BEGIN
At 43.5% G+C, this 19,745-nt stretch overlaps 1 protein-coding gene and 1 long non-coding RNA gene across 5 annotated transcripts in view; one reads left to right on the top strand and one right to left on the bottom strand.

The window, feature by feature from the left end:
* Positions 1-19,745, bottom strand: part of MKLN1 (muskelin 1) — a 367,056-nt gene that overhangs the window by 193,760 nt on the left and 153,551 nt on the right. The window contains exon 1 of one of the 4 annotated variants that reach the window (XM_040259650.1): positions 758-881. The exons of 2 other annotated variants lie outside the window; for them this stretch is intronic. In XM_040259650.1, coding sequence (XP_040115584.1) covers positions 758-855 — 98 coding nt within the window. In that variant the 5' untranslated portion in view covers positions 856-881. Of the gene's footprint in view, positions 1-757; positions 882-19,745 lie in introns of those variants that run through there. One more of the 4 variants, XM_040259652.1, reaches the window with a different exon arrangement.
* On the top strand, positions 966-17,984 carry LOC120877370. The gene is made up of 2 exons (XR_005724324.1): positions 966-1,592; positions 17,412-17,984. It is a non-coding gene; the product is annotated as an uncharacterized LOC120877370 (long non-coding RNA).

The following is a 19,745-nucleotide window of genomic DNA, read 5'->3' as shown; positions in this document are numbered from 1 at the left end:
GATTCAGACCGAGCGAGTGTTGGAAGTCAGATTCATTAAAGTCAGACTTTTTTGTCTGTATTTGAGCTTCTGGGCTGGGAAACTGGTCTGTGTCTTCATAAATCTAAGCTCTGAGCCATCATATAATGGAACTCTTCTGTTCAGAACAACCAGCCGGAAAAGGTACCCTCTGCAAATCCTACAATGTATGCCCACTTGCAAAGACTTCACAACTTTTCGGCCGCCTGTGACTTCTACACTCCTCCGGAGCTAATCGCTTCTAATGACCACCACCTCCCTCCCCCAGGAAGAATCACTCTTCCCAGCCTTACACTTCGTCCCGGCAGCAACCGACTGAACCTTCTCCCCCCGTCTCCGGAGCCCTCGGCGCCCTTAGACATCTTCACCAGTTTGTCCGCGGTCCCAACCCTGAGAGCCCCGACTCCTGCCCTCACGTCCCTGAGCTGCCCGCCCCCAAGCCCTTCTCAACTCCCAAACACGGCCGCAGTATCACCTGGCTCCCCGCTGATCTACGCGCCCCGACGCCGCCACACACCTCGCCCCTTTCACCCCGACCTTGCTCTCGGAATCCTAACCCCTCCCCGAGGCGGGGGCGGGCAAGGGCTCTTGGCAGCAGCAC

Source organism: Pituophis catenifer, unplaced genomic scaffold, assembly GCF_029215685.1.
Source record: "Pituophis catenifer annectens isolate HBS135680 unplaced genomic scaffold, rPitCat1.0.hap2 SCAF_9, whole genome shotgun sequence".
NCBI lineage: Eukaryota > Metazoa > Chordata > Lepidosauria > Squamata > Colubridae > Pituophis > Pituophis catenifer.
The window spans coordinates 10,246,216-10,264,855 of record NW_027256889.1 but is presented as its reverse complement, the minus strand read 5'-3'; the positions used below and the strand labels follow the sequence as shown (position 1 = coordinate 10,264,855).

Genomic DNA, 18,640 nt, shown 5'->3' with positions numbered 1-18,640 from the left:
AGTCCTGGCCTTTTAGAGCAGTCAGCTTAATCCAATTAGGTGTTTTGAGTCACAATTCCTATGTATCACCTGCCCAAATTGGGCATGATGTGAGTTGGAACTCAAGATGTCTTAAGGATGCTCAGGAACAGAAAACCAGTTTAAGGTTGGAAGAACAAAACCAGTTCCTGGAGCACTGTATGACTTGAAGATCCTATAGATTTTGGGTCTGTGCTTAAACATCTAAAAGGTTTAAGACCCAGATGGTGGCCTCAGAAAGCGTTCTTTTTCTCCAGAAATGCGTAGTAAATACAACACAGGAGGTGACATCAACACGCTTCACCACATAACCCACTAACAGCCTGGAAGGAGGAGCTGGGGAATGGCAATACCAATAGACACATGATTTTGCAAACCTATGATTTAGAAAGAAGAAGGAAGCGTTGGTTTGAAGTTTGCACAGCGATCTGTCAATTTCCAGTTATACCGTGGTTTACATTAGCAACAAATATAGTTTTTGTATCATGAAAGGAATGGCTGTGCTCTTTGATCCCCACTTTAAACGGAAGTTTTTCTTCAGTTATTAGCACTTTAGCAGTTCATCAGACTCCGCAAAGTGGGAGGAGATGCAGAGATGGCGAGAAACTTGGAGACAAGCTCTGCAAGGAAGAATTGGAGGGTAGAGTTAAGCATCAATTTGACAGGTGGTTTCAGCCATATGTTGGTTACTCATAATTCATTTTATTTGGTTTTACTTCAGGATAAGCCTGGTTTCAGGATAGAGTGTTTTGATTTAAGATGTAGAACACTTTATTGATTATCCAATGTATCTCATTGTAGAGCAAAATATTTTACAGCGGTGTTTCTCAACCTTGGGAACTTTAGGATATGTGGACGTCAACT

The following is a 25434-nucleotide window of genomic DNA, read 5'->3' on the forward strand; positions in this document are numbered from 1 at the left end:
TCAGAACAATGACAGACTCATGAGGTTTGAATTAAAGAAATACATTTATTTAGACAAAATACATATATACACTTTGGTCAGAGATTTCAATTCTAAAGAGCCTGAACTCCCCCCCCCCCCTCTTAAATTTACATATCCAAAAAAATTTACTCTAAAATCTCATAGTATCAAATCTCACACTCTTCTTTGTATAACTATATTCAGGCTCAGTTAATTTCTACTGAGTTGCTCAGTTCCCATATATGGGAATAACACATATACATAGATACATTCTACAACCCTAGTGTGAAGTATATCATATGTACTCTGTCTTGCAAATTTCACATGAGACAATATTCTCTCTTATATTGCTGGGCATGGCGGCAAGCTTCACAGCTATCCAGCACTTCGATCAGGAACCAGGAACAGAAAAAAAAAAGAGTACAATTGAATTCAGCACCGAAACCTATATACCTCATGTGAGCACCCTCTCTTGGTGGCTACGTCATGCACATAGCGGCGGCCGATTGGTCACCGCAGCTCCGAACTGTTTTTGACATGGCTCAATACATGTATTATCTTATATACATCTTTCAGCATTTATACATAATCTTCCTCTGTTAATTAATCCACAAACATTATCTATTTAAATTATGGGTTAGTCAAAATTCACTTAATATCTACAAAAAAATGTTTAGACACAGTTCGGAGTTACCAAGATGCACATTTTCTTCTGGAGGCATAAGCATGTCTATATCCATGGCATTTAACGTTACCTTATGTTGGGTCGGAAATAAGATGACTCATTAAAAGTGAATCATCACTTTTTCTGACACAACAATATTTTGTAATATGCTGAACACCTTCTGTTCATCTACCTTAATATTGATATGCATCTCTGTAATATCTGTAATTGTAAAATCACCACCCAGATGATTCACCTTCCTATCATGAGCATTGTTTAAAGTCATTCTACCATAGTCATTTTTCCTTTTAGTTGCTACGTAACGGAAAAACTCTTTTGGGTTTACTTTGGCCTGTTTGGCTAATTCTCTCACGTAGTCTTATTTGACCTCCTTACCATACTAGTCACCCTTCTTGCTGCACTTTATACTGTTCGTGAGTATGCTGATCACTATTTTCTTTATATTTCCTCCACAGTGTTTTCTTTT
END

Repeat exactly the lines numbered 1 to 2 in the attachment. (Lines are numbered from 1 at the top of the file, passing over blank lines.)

At 43.5% G+C, this 19,745-nt stretch overlaps 1 protein-coding gene and 1 long non-coding RNA gene across 5 annotated transcripts in view; one reads left to right on the top strand and one right to left on the bottom strand.

The window, feature by feature from the left end: